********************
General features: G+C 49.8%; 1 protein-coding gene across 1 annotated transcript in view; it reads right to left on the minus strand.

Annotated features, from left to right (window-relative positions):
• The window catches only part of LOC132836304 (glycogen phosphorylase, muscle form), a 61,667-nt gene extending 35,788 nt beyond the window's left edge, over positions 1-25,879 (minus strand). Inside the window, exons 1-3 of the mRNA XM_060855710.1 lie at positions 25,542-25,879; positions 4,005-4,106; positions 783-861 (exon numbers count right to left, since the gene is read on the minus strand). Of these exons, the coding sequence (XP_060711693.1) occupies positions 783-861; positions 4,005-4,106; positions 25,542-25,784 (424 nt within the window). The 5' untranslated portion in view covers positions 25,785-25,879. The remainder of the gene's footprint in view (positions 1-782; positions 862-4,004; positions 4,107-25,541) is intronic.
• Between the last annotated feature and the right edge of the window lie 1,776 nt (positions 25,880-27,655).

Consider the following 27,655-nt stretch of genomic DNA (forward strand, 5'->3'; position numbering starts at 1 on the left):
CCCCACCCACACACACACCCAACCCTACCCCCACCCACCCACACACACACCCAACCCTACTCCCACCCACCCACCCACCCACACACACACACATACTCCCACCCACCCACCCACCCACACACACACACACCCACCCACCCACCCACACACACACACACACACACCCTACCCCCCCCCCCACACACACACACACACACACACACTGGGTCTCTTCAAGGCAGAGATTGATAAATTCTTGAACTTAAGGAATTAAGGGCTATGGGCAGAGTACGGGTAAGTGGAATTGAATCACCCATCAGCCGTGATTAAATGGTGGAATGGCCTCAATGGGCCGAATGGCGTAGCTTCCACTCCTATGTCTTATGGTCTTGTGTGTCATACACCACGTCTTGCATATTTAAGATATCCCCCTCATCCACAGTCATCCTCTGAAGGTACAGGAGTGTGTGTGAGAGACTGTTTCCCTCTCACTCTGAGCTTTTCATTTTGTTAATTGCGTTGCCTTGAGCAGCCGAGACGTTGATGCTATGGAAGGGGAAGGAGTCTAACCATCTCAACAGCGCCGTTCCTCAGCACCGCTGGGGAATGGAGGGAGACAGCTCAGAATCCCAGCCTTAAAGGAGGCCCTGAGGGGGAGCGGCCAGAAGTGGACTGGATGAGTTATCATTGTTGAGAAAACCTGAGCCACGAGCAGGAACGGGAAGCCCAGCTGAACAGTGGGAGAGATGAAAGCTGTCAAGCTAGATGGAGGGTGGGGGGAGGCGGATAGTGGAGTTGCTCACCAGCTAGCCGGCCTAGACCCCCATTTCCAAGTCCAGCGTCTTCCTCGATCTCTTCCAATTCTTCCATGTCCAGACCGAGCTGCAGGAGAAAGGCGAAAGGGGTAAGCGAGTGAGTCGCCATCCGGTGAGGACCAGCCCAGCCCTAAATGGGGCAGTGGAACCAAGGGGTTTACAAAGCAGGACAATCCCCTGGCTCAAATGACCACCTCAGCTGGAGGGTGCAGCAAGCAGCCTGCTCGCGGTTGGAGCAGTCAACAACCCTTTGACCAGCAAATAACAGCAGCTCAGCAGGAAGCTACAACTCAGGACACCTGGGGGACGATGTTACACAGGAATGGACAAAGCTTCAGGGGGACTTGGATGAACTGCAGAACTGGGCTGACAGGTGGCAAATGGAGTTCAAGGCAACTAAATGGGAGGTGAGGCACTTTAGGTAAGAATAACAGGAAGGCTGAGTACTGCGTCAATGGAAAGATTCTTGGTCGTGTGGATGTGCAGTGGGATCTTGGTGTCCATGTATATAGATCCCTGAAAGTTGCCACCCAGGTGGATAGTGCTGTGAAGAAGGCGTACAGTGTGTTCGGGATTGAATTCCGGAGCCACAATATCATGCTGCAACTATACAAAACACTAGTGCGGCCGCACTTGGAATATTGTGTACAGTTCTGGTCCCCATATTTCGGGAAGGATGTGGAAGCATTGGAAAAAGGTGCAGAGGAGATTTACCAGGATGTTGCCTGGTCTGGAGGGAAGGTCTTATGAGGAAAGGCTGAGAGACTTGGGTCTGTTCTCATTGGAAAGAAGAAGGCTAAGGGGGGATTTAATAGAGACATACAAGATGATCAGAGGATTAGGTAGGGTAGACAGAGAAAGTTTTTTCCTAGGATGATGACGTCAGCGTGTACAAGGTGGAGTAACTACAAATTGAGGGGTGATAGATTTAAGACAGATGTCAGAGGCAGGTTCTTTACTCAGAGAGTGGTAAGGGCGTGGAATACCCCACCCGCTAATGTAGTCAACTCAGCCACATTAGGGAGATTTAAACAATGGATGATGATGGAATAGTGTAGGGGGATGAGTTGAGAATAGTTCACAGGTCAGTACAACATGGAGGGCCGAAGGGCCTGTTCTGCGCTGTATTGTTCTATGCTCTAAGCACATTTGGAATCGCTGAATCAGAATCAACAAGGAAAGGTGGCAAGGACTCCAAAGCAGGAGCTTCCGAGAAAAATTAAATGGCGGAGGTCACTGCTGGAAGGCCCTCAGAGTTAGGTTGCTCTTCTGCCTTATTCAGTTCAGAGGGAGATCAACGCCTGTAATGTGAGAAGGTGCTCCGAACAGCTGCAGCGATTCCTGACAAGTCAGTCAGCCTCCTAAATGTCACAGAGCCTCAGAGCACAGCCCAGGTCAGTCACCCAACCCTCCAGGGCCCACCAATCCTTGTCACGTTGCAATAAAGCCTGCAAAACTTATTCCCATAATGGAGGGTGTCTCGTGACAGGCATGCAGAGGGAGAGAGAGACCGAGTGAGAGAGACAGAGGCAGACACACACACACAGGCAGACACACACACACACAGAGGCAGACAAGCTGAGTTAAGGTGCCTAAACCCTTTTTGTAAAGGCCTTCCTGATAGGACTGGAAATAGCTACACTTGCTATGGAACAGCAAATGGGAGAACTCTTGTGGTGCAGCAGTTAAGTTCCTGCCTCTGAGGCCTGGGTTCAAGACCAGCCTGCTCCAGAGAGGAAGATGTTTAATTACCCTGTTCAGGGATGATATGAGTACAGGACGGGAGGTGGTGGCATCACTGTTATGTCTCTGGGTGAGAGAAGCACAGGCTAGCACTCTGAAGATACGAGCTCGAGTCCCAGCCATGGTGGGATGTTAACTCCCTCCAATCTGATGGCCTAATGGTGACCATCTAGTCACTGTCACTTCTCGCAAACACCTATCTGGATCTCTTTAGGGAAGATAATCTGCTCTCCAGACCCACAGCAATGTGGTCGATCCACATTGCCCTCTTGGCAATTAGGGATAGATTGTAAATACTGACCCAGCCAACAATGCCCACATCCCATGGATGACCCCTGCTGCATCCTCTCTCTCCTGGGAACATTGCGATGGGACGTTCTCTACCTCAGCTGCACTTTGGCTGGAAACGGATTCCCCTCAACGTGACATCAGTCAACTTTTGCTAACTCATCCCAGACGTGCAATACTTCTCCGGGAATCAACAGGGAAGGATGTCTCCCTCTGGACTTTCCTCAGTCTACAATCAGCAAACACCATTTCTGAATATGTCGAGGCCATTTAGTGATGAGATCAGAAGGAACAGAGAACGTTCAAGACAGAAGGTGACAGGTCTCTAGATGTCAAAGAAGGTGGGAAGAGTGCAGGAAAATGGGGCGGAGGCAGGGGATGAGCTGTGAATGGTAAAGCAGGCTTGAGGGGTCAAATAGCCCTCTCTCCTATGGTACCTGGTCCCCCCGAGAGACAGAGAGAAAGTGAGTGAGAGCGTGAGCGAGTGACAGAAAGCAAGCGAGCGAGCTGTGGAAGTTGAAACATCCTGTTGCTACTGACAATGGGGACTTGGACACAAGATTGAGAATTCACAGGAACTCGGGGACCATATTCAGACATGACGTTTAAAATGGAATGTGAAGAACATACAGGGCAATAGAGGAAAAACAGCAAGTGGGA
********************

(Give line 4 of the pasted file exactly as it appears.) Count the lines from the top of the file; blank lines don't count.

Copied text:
• Between the last annotated feature and the right edge of the window lie 1,776 nt (positions 25,880-27,655).